Top 10 Reasons for Central Florida’s Need

Top 10 Reasons for Central Florida’s Need1. Food Hardship
A recently released study  showed the hardest hit markets for families not being able to afford adequate food.  The Orlando area ranked #10 in the nation for food hardship with 23.6% of the population struggling — higher than the State and national averages.

2. Childhood Hunger
Orlando has a higher percentage of children in poverty that are of school age than the rest of Florida or the overall United States. One in six children lives on the brink of hunger in Florida. The number is closer to one in four for Central Florida. Orlando: 23.3% vs. overall U.S.: 17%

3. The Meal Gap
A study released March 2011 shows that Central Florida ranks higher than the national average for a measurement of what percentage of the population is in need of food. This study also measured the Gap in terms of dollars needed to provide missing meals over the course of one year. For Central Florida the gap is $84,548,545.00.

4. Poverty Rate
For Central Florida, there are approximately 400,000 people living in poverty, almost 20% of the population. Just over 100,000 of that population are children.

5. Hunger Study
The Hunger Study for Central Florida measures several indicators every four years on the hunger landscape. One key measurement is the number of different people receiving help through our feeding programs. In 2004 the number of people was 298,000. When measured in 2009, it grew to 732,000 people….a 152% increase. This increase outpaces most parts of the country. Florida ranks #1 in Nation for increase in households struggling with hunger . Increase from 2004-2006 period of 8.9% to 14.2 % for 2007-2009.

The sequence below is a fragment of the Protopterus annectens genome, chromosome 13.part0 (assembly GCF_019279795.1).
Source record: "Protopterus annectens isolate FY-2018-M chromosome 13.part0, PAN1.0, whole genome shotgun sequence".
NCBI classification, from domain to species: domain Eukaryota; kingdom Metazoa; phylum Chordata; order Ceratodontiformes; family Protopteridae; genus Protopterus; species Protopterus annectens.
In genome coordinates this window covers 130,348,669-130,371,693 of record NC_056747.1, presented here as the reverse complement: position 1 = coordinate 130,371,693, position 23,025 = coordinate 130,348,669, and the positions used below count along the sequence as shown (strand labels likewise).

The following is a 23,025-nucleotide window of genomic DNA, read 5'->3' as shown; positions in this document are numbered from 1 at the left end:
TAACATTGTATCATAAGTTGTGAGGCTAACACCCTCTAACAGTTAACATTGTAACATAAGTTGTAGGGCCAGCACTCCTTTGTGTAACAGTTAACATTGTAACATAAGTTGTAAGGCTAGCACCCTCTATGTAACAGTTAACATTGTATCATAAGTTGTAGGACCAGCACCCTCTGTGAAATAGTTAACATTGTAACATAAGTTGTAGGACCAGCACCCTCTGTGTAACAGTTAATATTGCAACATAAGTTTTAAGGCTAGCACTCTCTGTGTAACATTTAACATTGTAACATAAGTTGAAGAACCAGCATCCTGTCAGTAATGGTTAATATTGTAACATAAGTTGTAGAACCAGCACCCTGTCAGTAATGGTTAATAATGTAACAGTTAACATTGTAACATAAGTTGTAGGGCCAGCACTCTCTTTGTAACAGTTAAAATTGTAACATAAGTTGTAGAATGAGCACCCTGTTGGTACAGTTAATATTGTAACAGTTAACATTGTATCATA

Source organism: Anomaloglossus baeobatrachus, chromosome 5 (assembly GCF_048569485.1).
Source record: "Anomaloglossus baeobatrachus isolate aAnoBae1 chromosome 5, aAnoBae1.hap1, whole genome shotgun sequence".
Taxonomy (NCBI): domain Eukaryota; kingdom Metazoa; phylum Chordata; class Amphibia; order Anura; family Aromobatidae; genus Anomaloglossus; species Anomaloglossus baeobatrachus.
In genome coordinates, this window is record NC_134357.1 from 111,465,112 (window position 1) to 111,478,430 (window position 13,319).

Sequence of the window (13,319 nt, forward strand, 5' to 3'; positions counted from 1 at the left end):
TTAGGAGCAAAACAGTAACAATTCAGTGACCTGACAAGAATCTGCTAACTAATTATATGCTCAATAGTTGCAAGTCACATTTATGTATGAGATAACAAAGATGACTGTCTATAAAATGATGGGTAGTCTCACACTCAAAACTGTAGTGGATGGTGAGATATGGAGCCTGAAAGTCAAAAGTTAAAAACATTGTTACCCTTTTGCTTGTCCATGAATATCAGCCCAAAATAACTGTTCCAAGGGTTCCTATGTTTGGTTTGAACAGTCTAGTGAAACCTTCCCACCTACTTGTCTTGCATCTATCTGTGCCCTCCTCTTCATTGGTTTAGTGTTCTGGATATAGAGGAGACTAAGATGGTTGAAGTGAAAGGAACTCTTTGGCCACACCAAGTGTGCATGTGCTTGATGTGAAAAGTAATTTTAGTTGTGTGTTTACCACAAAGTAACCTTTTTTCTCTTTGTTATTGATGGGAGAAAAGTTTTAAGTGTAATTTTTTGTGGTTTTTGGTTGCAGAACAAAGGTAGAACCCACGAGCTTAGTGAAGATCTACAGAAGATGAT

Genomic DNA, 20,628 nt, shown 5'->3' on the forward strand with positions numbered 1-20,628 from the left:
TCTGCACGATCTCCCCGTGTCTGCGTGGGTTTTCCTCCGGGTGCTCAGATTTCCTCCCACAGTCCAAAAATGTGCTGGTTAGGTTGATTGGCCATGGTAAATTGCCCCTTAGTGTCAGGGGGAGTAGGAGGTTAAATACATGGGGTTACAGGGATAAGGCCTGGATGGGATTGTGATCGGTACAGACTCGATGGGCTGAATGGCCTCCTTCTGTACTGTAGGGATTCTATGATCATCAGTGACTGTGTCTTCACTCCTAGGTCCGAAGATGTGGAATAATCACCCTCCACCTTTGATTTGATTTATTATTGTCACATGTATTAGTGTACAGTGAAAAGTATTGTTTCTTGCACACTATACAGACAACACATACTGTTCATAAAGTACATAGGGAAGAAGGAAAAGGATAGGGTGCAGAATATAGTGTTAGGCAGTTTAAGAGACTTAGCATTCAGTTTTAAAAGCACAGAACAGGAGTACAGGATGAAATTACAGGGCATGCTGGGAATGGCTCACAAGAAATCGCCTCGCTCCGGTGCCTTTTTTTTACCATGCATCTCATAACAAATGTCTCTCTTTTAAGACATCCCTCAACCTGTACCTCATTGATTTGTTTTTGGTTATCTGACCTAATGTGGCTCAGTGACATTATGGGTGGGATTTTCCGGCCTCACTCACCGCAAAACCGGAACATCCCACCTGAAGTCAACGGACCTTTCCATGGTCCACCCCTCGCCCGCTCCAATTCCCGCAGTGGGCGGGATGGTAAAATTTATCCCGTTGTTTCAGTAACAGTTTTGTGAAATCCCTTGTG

6. 211 Calls
The number of 211 calls for help in Central Florida increased by 43% from 2009 to 2010. The increase continues in 2011. Food assistance is one of the top three requests.

7. Food Stamp (SNAP) Usage
SNAP usage has increased in Central Florida by 32.8% vs. the State average of 20.8% from 2009 – 2010.  One in six Floridians use Food Stamps. There was a 113% increase in Florida from 2007 -2009 in the number of people who lived in households that had no other cash income other than Food Stamps.

8. Unemployment
U.S = 8.9% rate vs.  Metro Orlando = 10.8%. Surrounding Counties in Central Florida have a rate as high as 12%.

9. Under- Employment
Florida ranks fifth in the nation as a percentage of people that are considered under-employed…. ranging from 21% – 24.9% . While we do not have Central Florida data, we believe this range fits or may be understated due to the heavy tourism base and the tens of thousands of low paying jobs related to that industry.

10. The Perfect Storm
All of the previous nine key indicators add up to a perfect storm of a dire situation. This data paints the picture of Central Florida’s dubious distinction as a geographic area in great need. When compared to other markets across the country, Central Florida, unfortunately, stands out as an area of higher need.

A really great way to fight hunger is to attend one of our regularly scheduled “Food for Thought” informational tours at either our Orlando or Volusia Branch locations. You’ll get a sense of how a Food Bank works and what an incredible difference we are able to make for people who are struggling to put food on the table.  We don’t ask for contributions at Food for Thought. Instead, we hope that our guests will be motivated to tell others about our mission, and be inclined to take action at some point in the future themselves. To look at available tour dates and to sign up online, please visit our Food for Thought page.

Dave Krepcho
CEO & President


Sources: Food Research and Action Center (Washington, DC 2010 Study), Center on Hunger (Echo Strategies), Hunger in Central Florida 2009 (USDA and Economic Research Services), U.S. Census BureauFlorida Impact 2010Heart of Florida United WayFlorida Department of Children & Families, New York Times / Florida Department of Children & Families, Gallup Poll, 2010


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